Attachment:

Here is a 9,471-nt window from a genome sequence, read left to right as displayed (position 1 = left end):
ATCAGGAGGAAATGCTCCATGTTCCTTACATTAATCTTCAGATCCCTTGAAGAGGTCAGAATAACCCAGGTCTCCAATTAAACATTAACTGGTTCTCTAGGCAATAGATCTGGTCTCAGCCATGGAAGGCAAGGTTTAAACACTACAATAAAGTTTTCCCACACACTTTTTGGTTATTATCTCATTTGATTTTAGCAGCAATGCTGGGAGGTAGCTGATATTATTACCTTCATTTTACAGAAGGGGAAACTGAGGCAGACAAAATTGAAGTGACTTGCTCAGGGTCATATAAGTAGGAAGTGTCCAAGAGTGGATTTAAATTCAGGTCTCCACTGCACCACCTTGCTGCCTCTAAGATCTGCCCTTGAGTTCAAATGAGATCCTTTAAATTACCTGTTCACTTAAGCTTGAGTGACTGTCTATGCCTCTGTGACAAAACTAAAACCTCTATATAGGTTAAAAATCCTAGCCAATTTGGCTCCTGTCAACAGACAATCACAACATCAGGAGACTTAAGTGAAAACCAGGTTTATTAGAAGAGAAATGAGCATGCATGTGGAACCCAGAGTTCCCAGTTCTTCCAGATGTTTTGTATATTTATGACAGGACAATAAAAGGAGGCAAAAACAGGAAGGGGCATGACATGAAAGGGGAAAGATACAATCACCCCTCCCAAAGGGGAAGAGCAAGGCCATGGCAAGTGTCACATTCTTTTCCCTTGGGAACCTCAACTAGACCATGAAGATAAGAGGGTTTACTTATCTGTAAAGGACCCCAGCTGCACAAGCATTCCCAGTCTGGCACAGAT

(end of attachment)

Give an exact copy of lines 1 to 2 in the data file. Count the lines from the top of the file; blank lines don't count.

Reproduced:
Here is a 9,471-nt window from a genome sequence, read left to right as displayed (position 1 = left end):
ATCAGGAGGAAATGCTCCATGTTCCTTACATTAATCTTCAGATCCCTTGAAGAGGTCAGAATAACCCAGGTCTCCAATTAAACATTAACTGGTTCTCTAGGCAATAGATCTGGTCTCAGCCATGGAAGGCAAGGTTTAAACACTACAATAAAGTTTTCCCACACACTTTTTGGTTATTATCTCATTTGATTTTAGCAGCAATGCTGGGAGGTAGCTGATATTATTACCTTCATTTTACAGAAGGGGAAACTGAGGCAGACAAAATTGAAGTGACTTGCTCAGGGTCATATAAGTAGGAAGTGTCCAAGAGTGGATTTAAATTCAGGTCTCCACTGCACCACCTTGCTGCCTCTAAGATCTGCCCTTGAGTTCAAATGAGATCCTTTAAATTACCTGTTCACTTAAGCTTGAGTGACTGTCTATGCCTCTGTGACAAAACTAAAACCTCTATATAGGTTAAAAATCCTAGCCAATTTGGCTCCTGTCAACAGACAATCACAACATCAGGAGACTTAAGTGAAAACCAGGTTTATTAGAAGAGAAATGAGCATGCATGTGGAACCCAGAGTTCCCAGTTCTTCCAGATGTTTTGTATATTTATGACAGGACAATAAAAGGAGGCAAAAACAGGAAGGGGCATGACATGAAAGGGGAAAGATACAATCACCCCTCCCAAAGGGGAAGAGCAAGGCCATGGCAAGTGTCACATTCTTTTCCCTTGGGAACCTCAACTAGACCATGAAGATAAGAGGGTTTACTTATCTGTAAAGGACCCCAGCTGCACAAGCATTCCCAGTCTGGCACAGAT